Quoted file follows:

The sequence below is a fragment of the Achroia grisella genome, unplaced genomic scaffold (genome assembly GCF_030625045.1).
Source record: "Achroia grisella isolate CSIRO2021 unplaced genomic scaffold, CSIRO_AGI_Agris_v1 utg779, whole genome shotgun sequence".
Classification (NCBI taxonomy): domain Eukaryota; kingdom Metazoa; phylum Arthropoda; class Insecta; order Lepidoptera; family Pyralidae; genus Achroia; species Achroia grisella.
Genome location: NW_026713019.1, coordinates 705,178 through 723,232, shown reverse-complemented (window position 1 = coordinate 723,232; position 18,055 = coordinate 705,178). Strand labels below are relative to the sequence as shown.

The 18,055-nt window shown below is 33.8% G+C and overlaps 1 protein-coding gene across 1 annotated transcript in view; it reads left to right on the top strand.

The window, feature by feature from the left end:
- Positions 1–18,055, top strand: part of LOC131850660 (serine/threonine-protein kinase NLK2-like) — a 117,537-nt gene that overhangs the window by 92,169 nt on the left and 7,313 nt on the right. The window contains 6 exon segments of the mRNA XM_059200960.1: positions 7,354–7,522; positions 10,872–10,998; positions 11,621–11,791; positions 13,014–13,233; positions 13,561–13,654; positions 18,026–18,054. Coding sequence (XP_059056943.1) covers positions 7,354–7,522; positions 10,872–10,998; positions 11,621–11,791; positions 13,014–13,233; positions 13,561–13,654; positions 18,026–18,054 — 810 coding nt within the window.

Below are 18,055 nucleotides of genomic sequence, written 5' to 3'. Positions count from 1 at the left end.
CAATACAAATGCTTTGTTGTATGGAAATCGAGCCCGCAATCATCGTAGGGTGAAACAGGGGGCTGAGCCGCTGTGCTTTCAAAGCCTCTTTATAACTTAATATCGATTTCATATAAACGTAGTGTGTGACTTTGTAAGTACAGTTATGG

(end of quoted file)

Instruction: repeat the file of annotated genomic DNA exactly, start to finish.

The sequence below is a fragment of the Achroia grisella genome, unplaced genomic scaffold (genome assembly GCF_030625045.1).
Source record: "Achroia grisella isolate CSIRO2021 unplaced genomic scaffold, CSIRO_AGI_Agris_v1 utg779, whole genome shotgun sequence".
Classification (NCBI taxonomy): domain Eukaryota; kingdom Metazoa; phylum Arthropoda; class Insecta; order Lepidoptera; family Pyralidae; genus Achroia; species Achroia grisella.
Genome location: NW_026713019.1, coordinates 705,178 through 723,232, shown reverse-complemented (window position 1 = coordinate 723,232; position 18,055 = coordinate 705,178). Strand labels below are relative to the sequence as shown.

The 18,055-nt window shown below is 33.8% G+C and overlaps 1 protein-coding gene across 1 annotated transcript in view; it reads left to right on the top strand.

The window, feature by feature from the left end:
- Positions 1–18,055, top strand: part of LOC131850660 (serine/threonine-protein kinase NLK2-like) — a 117,537-nt gene that overhangs the window by 92,169 nt on the left and 7,313 nt on the right. The window contains 6 exon segments of the mRNA XM_059200960.1: positions 7,354–7,522; positions 10,872–10,998; positions 11,621–11,791; positions 13,014–13,233; positions 13,561–13,654; positions 18,026–18,054. Coding sequence (XP_059056943.1) covers positions 7,354–7,522; positions 10,872–10,998; positions 11,621–11,791; positions 13,014–13,233; positions 13,561–13,654; positions 18,026–18,054 — 810 coding nt within the window.

Below are 18,055 nucleotides of genomic sequence, written 5' to 3'. Positions count from 1 at the left end.
CAATACAAATGCTTTGTTGTATGGAAATCGAGCCCGCAATCATCGTAGGGTGAAACAGGGGGCTGAGCCGCTGTGCTTTCAAAGCCTCTTTATAACTTAATATCGATTTCATATAAACGTAGTGTGTGACTTTGTAAGTACAGTTATGG